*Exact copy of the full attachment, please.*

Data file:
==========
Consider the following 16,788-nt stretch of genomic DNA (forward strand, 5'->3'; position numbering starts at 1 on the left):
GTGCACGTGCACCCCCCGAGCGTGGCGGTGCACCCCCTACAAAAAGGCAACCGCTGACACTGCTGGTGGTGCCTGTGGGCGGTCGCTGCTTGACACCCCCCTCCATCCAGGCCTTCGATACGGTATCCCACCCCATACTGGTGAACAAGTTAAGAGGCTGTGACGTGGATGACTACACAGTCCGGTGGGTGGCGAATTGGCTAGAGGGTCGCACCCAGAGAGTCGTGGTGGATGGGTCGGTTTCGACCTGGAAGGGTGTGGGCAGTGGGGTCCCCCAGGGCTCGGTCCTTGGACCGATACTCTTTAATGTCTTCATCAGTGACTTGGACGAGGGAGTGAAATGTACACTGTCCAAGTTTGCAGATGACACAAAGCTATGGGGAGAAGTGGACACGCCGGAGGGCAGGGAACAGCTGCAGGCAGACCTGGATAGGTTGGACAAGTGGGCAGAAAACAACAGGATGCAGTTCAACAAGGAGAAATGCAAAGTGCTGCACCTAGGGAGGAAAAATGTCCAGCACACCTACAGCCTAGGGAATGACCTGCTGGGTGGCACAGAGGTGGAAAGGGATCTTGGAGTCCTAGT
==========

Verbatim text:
Consider the following 16,788-nt stretch of genomic DNA (forward strand, 5'->3'; position numbering starts at 1 on the left):
GTGCACGTGCACCCCCCGAGCGTGGCGGTGCACCCCCTACAAAAAGGCAACCGCTGACACTGCTGGTGGTGCCTGTGGGCGGTCGCTGCTTGACACCCCCCTCCATCCAGGCCTTCGATACGGTATCCCACCCCATACTGGTGAACAAGTTAAGAGGCTGTGACGTGGATGACTACACAGTCCGGTGGGTGGCGAATTGGCTAGAGGGTCGCACCCAGAGAGTCGTGGTGGATGGGTCGGTTTCGACCTGGAAGGGTGTGGGCAGTGGGGTCCCCCAGGGCTCGGTCCTTGGACCGATACTCTTTAATGTCTTCATCAGTGACTTGGACGAGGGAGTGAAATGTACACTGTCCAAGTTTGCAGATGACACAAAGCTATGGGGAGAAGTGGACACGCCGGAGGGCAGGGAACAGCTGCAGGCAGACCTGGATAGGTTGGACAAGTGGGCAGAAAACAACAGGATGCAGTTCAACAAGGAGAAATGCAAAGTGCTGCACCTAGGGAGGAAAAATGTCCAGCACACCTACAGCCTAGGGAATGACCTGCTGGGTGGCACAGAGGTGGAAAGGGATCTTGGAGTCCTAGT